London Metropolitan University Research Institutes

Advisory Board

Kate Allen is Director of Amnesty International UK since 2000. Previously she was deputy chief executive at the Refugee Council where she was involved in a large expansion of the organisation. She chaired the Asylum Rights Campaign through the passage of several pieces of major legislation and spent six months on secondment to the Home Office, drawing up arrangements for asylum-seekers to be supported outside of the benefits system.

Prof Upendra Baxi is Professor of Law at University of Warwick. His areas of specialist interest include comparative constitutionalism, social theory of human rights, law in globalization, science, technology and human futures. Previously he was Vice Chancellor at University of Delhi and taught at Delhi, Duke, Sydney, Surat, Washington and New York.  His publications include: (2007) Human Rights in a Posthuman World: Critical Essays , Oxford University Press,  The Right to Human Rights Education: Critical Essays, 'Amartya Sen and Human Rights' Philosophy And Public Affairs (1088-4963), (2006) Imprisoned Meanings? Constitutional Fables from Great Third World, From International Law to the Law of Peoples?

Prof Theo van Boven is Professor of International Law at Universiteit Maastricht. Since December 2001 he has been appointed as UN Special Rapporteur on Torture. He has served as Director of Human Rights of the United Nations and has been a member of the United Nations Sub-Commission for the Promotion and Protection of Human Rights and of the Committee on the Elimination of Racism and Discrimination. He was falso the first Registrar of the International Criminal Tribunal for the Former Yugoslavia. He is President of the Netherlands Association of International Law; Vice-President of the International Commission of Jurists; and a member of the Board of the International Movement against All Forms of Discrimination and Racism.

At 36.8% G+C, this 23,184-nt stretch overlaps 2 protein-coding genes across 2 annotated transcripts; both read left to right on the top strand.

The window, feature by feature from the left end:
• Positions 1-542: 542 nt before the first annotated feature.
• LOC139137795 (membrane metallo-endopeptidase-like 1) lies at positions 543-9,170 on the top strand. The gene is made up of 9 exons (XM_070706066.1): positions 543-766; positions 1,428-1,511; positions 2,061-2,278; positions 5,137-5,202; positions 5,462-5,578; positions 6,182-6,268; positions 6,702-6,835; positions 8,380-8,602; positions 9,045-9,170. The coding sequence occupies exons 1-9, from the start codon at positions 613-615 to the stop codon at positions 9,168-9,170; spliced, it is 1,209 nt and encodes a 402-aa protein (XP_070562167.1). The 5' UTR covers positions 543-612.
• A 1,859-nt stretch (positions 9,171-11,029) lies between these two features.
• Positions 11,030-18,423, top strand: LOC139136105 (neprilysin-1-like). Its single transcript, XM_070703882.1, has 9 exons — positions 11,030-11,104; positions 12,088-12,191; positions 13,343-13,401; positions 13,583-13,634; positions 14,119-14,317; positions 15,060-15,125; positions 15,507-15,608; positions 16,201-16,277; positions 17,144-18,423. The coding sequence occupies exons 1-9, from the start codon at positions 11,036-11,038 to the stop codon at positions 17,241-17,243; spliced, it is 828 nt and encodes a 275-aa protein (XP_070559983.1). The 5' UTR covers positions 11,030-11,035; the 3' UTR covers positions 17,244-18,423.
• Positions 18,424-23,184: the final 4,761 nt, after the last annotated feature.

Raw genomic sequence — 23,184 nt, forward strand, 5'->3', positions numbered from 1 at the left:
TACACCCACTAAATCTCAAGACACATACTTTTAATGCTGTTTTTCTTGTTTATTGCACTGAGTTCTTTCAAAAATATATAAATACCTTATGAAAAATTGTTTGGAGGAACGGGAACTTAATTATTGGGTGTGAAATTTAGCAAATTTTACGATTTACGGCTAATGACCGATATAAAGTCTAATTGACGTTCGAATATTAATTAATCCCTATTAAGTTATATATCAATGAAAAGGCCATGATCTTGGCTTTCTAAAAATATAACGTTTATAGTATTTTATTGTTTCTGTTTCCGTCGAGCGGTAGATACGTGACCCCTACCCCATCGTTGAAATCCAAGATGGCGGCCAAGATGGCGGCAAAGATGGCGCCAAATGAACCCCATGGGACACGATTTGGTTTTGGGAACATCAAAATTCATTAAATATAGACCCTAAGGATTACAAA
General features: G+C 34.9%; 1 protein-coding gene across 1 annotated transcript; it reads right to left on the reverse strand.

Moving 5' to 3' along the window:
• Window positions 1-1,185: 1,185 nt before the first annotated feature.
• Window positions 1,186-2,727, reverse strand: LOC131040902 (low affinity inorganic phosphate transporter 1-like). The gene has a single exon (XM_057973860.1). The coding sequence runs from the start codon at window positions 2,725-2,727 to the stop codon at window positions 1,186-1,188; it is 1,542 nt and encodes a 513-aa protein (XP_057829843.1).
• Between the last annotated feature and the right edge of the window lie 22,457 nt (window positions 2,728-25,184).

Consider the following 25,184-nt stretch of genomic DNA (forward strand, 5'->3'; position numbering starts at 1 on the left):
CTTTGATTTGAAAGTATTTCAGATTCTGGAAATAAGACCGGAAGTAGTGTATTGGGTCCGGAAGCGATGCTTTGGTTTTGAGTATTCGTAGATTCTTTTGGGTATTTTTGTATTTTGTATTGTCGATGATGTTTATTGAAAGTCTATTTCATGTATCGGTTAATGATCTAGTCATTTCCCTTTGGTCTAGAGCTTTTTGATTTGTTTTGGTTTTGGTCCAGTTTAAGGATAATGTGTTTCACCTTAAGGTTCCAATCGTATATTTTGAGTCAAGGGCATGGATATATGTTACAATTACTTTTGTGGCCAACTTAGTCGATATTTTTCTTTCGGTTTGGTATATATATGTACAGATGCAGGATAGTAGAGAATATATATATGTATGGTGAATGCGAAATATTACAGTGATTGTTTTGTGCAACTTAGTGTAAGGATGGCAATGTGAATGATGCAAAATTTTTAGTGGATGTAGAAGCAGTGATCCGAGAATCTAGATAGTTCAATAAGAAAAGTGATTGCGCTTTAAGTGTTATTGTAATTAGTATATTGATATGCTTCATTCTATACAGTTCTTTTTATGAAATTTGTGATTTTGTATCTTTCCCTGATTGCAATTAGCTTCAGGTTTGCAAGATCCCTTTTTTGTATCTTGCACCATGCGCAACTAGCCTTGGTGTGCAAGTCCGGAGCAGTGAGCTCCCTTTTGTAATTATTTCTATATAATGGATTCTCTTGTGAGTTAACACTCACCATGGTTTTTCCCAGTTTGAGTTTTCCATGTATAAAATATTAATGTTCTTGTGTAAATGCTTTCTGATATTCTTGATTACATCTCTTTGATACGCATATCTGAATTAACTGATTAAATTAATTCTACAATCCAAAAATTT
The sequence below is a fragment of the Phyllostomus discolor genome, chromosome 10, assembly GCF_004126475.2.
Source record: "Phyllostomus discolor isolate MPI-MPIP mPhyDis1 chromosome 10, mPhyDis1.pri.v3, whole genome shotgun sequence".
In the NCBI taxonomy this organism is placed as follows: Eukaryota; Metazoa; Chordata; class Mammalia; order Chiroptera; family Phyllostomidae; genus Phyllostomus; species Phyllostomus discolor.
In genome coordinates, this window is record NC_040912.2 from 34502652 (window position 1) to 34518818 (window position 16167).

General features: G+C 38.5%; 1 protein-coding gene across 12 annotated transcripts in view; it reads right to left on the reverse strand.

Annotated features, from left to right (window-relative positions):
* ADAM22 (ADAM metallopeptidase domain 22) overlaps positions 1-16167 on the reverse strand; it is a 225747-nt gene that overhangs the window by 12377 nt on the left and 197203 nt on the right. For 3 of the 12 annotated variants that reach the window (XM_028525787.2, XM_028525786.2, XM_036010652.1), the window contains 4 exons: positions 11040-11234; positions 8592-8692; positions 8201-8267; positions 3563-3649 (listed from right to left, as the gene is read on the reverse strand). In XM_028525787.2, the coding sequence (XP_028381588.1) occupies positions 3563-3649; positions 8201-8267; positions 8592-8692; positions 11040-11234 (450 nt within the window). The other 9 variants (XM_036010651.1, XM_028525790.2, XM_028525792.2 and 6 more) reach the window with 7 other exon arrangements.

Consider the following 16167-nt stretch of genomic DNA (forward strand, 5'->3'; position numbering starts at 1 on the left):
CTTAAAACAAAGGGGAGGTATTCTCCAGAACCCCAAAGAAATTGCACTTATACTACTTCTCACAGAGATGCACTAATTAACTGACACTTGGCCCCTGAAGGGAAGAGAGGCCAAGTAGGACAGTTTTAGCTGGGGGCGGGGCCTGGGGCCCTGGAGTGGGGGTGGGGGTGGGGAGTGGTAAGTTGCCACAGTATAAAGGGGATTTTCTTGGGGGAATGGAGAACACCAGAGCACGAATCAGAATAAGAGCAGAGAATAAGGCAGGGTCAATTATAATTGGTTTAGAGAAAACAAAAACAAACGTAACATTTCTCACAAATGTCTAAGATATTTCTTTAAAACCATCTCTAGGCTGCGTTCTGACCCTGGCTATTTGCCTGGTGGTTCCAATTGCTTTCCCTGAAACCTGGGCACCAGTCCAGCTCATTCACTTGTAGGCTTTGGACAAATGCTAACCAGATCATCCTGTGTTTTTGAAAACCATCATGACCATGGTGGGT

Prof Kevin Boyle is Professor of Law at University of Essex and a member of its Human Rights Centre. He was Director of the Human Rights Centre in 1990-1998 and again in 1999-2001. He was Senior Adviser to the UN High Commissioner on Human Rights, Mary Robinson, from September 2001-September 2002. He was also the first Director of the Human Rights Centre at the National University of Ireland, Galway and founding Director of Article 19. He has taught at Queen''s University, Belfast, The National University of Ireland, Galway, LaTrobe University, Australia and the University of Maine, USA. He is a practising barrister and has taken numerous cases on human rights issues to UK Courts and to the European Court of Human Rights in Strasbourg. His key publications include New Institutions for Human Protection (ed) Oxford, 2009 and A voice for Human Rights, Mary Robinson, Penn Press, 2006  and major books inclue (with T Hadden) Northern Ireland: The Choice (1994); (co-ed) Freedom of Religion and Belief: A World Report (1997), (co-ed) Human Rights and Democracy: The Role of the Supreme Constitutional Court of Egypt (1996). He is a member of the editorial board of the Netherlands Quarterly on Human Rights, the European Human Rights Law Review and the Pennsylvania Studies in Human Rights.